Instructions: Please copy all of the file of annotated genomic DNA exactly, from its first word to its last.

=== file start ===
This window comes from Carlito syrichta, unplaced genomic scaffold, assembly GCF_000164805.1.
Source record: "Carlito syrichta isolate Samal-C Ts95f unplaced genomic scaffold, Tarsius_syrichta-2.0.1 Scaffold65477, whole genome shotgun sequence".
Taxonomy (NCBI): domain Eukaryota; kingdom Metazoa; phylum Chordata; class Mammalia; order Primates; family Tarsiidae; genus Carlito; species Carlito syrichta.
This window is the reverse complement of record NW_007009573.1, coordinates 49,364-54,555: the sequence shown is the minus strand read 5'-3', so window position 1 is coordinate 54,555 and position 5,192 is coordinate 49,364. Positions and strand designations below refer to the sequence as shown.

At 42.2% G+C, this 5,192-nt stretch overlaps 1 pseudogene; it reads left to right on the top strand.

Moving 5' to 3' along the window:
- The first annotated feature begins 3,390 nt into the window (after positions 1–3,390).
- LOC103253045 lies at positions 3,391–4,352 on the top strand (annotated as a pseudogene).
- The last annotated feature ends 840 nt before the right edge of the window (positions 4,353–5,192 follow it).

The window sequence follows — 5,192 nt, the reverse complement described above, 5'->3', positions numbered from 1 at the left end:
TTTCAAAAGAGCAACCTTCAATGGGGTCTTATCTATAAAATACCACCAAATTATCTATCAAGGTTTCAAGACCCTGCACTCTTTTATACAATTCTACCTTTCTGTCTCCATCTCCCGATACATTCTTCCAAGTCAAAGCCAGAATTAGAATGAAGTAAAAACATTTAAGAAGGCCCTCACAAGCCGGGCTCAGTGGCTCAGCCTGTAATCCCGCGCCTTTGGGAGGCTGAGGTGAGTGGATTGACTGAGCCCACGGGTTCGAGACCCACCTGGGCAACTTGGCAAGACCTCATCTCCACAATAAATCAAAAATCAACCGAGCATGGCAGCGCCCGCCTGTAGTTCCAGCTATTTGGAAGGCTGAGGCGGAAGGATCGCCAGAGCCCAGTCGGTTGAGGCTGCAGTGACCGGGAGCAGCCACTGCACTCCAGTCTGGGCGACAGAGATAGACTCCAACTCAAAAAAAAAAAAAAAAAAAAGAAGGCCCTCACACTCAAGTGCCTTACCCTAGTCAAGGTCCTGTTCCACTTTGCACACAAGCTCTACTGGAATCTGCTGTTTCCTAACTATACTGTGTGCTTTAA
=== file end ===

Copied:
This window comes from Carlito syrichta, unplaced genomic scaffold, assembly GCF_000164805.1.
Source record: "Carlito syrichta isolate Samal-C Ts95f unplaced genomic scaffold, Tarsius_syrichta-2.0.1 Scaffold65477, whole genome shotgun sequence".
Taxonomy (NCBI): domain Eukaryota; kingdom Metazoa; phylum Chordata; class Mammalia; order Primates; family Tarsiidae; genus Carlito; species Carlito syrichta.
This window is the reverse complement of record NW_007009573.1, coordinates 49,364-54,555: the sequence shown is the minus strand read 5'-3', so window position 1 is coordinate 54,555 and position 5,192 is coordinate 49,364. Positions and strand designations below refer to the sequence as shown.

At 42.2% G+C, this 5,192-nt stretch overlaps 1 pseudogene; it reads left to right on the top strand.

Moving 5' to 3' along the window:
- The first annotated feature begins 3,390 nt into the window (after positions 1–3,390).
- LOC103253045 lies at positions 3,391–4,352 on the top strand (annotated as a pseudogene).
- The last annotated feature ends 840 nt before the right edge of the window (positions 4,353–5,192 follow it).

The window sequence follows — 5,192 nt, the reverse complement described above, 5'->3', positions numbered from 1 at the left end:
TTTCAAAAGAGCAACCTTCAATGGGGTCTTATCTATAAAATACCACCAAATTATCTATCAAGGTTTCAAGACCCTGCACTCTTTTATACAATTCTACCTTTCTGTCTCCATCTCCCGATACATTCTTCCAAGTCAAAGCCAGAATTAGAATGAAGTAAAAACATTTAAGAAGGCCCTCACAAGCCGGGCTCAGTGGCTCAGCCTGTAATCCCGCGCCTTTGGGAGGCTGAGGTGAGTGGATTGACTGAGCCCACGGGTTCGAGACCCACCTGGGCAACTTGGCAAGACCTCATCTCCACAATAAATCAAAAATCAACCGAGCATGGCAGCGCCCGCCTGTAGTTCCAGCTATTTGGAAGGCTGAGGCGGAAGGATCGCCAGAGCCCAGTCGGTTGAGGCTGCAGTGACCGGGAGCAGCCACTGCACTCCAGTCTGGGCGACAGAGATAGACTCCAACTCAAAAAAAAAAAAAAAAAAAAGAAGGCCCTCACACTCAAGTGCCTTACCCTAGTCAAGGTCCTGTTCCACTTTGCACACAAGCTCTACTGGAATCTGCTGTTTCCTAACTATACTGTGTGCTTTAA